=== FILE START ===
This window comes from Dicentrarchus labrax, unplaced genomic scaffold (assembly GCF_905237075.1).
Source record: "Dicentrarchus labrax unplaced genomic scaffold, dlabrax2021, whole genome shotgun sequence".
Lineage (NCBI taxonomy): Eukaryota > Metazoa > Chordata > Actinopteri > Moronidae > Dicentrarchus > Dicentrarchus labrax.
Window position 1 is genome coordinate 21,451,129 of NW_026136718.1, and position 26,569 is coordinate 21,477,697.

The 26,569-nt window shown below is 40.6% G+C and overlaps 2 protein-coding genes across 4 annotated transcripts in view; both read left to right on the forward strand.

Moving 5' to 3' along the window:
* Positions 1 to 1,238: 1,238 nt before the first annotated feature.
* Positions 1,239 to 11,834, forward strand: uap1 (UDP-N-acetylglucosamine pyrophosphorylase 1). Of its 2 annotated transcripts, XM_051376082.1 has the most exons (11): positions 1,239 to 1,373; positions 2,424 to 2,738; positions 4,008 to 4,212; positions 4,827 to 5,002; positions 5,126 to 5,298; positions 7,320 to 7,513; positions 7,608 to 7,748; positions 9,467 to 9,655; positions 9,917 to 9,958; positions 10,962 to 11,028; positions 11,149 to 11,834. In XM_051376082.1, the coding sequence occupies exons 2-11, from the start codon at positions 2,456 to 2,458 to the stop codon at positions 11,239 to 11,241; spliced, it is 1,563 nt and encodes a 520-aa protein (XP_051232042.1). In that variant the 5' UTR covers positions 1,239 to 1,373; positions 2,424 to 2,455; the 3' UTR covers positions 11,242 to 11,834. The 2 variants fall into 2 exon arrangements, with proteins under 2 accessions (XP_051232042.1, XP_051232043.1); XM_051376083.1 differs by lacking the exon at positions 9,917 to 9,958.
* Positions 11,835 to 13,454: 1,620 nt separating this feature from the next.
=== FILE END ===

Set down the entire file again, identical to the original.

This window comes from Dicentrarchus labrax, unplaced genomic scaffold (assembly GCF_905237075.1).
Source record: "Dicentrarchus labrax unplaced genomic scaffold, dlabrax2021, whole genome shotgun sequence".
Lineage (NCBI taxonomy): Eukaryota > Metazoa > Chordata > Actinopteri > Moronidae > Dicentrarchus > Dicentrarchus labrax.
Window position 1 is genome coordinate 21,451,129 of NW_026136718.1, and position 26,569 is coordinate 21,477,697.

The 26,569-nt window shown below is 40.6% G+C and overlaps 2 protein-coding genes across 4 annotated transcripts in view; both read left to right on the forward strand.

Moving 5' to 3' along the window:
* Positions 1 to 1,238: 1,238 nt before the first annotated feature.
* Positions 1,239 to 11,834, forward strand: uap1 (UDP-N-acetylglucosamine pyrophosphorylase 1). Of its 2 annotated transcripts, XM_051376082.1 has the most exons (11): positions 1,239 to 1,373; positions 2,424 to 2,738; positions 4,008 to 4,212; positions 4,827 to 5,002; positions 5,126 to 5,298; positions 7,320 to 7,513; positions 7,608 to 7,748; positions 9,467 to 9,655; positions 9,917 to 9,958; positions 10,962 to 11,028; positions 11,149 to 11,834. In XM_051376082.1, the coding sequence occupies exons 2-11, from the start codon at positions 2,456 to 2,458 to the stop codon at positions 11,239 to 11,241; spliced, it is 1,563 nt and encodes a 520-aa protein (XP_051232042.1). In that variant the 5' UTR covers positions 1,239 to 1,373; positions 2,424 to 2,455; the 3' UTR covers positions 11,242 to 11,834. The 2 variants fall into 2 exon arrangements, with proteins under 2 accessions (XP_051232042.1, XP_051232043.1); XM_051376083.1 differs by lacking the exon at positions 9,917 to 9,958.
* Positions 11,835 to 13,454: 1,620 nt separating this feature from the next.